Black Hole Sun – Time To Begin, Katie Noonan

You Are The Sunshine Of My Life – Ballad Collection, Stevie Wonder

Sunny – Rhythm & Blues, Bobby Hebb

Sunshine Superman [Extended] – Try For The Sun, Donovan

Sunny Afternoon – Lost And Found 1962-1969, The Kinks

Solar – Chet In Chicago, Chet Baker

Here Comes The Sun – The Very Best Of Nina Simone, Nina Simone

Sun Is Shining – Bob Marley Collection, Bob Marley

Ain’t No Sunshine – Lean On Me: Priceless Collection, Bill Withers

Tomorrow – Elaine Paige LIVE , Elaine Paige

Tequila Sunrise – The Very Best Of The Eagles, The Eagles

The Warmth Of The Sun – Shut Down Volume 2, The Beach Boys

Blister In The Sun – Violent Femmes, Violent Femmes

Walking On Sunshine – Sounds Of The Eighties: 1985, Katrina and The Waves

The Sun Rising – Single File, The Beloved

Sun Dirt Water – Sun Dirt Water, The Waifs

The Sun Ain’t Gonna Shine Anymore –  The Walker Brothers

Don’t Let The Sun Catch You Crying – Gerry & The Pacemakers, Gerry and The Pacemakers

Who Loves The Sun – High Fidelity [Bonus Tracks], The Velvet Underground

Why Does The Sun Shine? – Severe Tire Damage, They Might Be Giants

The Sunshine Drive – Suburban Mayhem Soundtrack, The Spazzys

Waterloo Sunset – The Ultimate Collection [Disc 1], The Kinks

Solar Sex Panel – Little Village, Little Village

Set The Controls For The Heart Of The Sun – A Saucerful Of Secrets, Pink Floyd

Next week:  SONGS ABOUT DRINKING

Listen to Lyn McCarthy at the Theme Park on BayFM, Tuesdays 4-6pm, Sydney time
Also streaming via BayFM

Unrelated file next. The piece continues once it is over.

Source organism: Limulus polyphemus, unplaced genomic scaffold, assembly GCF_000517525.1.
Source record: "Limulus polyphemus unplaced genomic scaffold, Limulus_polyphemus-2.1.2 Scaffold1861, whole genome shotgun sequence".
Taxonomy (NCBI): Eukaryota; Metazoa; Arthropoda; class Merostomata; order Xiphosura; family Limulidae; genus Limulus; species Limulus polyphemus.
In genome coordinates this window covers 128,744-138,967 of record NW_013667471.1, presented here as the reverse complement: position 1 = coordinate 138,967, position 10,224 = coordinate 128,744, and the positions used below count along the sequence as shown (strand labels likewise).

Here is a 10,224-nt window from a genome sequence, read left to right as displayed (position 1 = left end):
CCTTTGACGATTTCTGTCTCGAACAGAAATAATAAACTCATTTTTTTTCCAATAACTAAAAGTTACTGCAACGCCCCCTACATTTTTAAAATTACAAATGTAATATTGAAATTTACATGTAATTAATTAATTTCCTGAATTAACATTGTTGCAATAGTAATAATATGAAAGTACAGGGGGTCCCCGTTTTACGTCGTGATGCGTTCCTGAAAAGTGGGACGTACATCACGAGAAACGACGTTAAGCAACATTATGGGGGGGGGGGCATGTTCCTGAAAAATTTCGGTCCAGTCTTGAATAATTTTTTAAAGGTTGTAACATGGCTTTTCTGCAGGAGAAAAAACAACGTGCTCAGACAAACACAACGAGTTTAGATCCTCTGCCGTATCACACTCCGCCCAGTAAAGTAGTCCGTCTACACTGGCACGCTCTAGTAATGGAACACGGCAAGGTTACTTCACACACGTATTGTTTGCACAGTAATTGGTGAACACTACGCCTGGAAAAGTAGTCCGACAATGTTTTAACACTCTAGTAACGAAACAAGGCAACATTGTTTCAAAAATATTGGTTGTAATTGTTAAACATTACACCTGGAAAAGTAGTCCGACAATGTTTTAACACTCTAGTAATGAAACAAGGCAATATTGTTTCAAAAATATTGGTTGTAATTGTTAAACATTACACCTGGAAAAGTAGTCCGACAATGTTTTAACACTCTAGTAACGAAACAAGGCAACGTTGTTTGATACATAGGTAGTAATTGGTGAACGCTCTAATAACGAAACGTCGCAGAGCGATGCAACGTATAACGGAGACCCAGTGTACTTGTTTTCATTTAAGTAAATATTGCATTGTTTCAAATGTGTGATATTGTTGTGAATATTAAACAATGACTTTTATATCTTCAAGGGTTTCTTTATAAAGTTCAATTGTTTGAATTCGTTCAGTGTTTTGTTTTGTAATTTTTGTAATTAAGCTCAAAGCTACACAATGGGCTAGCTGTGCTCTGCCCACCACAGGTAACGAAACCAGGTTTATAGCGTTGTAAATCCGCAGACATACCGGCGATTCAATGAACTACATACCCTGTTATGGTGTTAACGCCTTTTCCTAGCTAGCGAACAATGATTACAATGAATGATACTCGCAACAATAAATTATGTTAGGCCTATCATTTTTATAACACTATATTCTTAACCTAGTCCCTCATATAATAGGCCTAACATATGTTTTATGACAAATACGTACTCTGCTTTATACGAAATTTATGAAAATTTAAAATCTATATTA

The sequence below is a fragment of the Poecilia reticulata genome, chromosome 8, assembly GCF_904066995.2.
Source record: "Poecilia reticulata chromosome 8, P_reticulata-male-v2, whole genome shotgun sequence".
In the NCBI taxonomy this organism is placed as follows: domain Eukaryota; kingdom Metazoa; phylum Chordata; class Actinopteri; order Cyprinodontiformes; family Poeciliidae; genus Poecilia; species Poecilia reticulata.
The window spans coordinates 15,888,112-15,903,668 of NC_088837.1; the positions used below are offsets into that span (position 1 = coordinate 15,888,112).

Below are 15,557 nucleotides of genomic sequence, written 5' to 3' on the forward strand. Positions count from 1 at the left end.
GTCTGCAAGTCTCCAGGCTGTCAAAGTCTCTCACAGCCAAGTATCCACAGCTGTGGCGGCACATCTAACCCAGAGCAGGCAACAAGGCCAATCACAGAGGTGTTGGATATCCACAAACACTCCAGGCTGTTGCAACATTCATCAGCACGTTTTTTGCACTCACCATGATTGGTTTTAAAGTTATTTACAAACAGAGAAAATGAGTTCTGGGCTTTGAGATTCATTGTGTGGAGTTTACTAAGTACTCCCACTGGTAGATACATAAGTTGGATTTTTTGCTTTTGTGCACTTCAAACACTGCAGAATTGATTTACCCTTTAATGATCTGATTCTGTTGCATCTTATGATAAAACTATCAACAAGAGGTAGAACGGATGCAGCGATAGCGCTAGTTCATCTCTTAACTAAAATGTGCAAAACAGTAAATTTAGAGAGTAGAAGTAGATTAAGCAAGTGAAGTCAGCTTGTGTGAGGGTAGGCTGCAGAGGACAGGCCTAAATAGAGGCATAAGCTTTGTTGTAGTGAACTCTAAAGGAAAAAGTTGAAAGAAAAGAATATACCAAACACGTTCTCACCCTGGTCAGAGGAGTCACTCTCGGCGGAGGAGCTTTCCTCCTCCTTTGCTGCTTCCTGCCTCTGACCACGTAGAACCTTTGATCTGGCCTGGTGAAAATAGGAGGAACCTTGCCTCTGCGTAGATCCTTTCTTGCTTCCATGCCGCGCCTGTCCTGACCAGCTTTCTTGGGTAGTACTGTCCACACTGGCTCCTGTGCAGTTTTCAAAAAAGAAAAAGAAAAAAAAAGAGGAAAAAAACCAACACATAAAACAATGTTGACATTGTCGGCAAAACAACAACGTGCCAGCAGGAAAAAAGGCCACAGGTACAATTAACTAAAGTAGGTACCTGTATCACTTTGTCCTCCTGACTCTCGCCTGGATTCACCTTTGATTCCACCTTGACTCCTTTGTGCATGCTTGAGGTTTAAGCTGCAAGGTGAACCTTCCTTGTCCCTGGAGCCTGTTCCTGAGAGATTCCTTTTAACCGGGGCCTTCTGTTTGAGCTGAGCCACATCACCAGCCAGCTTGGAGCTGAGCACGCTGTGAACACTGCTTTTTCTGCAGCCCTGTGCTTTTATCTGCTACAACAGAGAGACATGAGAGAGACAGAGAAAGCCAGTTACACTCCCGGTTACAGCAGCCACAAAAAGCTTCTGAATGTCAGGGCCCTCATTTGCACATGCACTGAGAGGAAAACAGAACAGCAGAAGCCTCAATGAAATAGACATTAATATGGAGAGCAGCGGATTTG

Tragically also on Facebook and Twitter
Email me at: lyn.themeparkradio@gmail.com

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MEMORY

Memories can haunt us, no matter how much we want to escape them. There are false memories, conflicting memories of the same event and memories that clash with the reality of the present. Thanks to mass media, memory isn’t something that only belongs to us as individuals. When we see scenes at the cinema or television or on DVDs over and over again, they become part of our collective memory. Even if you’ve never seen the film King Kong you know that there’s a scene where a big gorilla climbs up the Empire State Building with a human girl in his hand. And whenever a comedy show or film features a scene where someone is killed or threatened in a shower most people understand it’s a parody of Psycho. So mass media,  film and television in particular, have contributed hugely to a memory that we share with millions of other people.

Unfortunately, we remember melancholy and pleasure in equal measure. The concept of looking back in hindsight is also a bit complicated. It’s easy to write off youthful idealism as simply being naïve as Stevie Wonder did in our opening number YESTERME, YESTERYOU, YESTERDAY. According to Stevie it was all “a cruel and foolish game we used to play”. Well that’s how he remembers it anyway.

And talking of cruel, I can’t imagine anything worse than getting Alzheimer’s disease and Elvis Costello’s song VERONICA is all about that. It tells the story of an old lady who lives in a nursing home and is gradually losing her memory. It was inspired by Costello’s grandmother.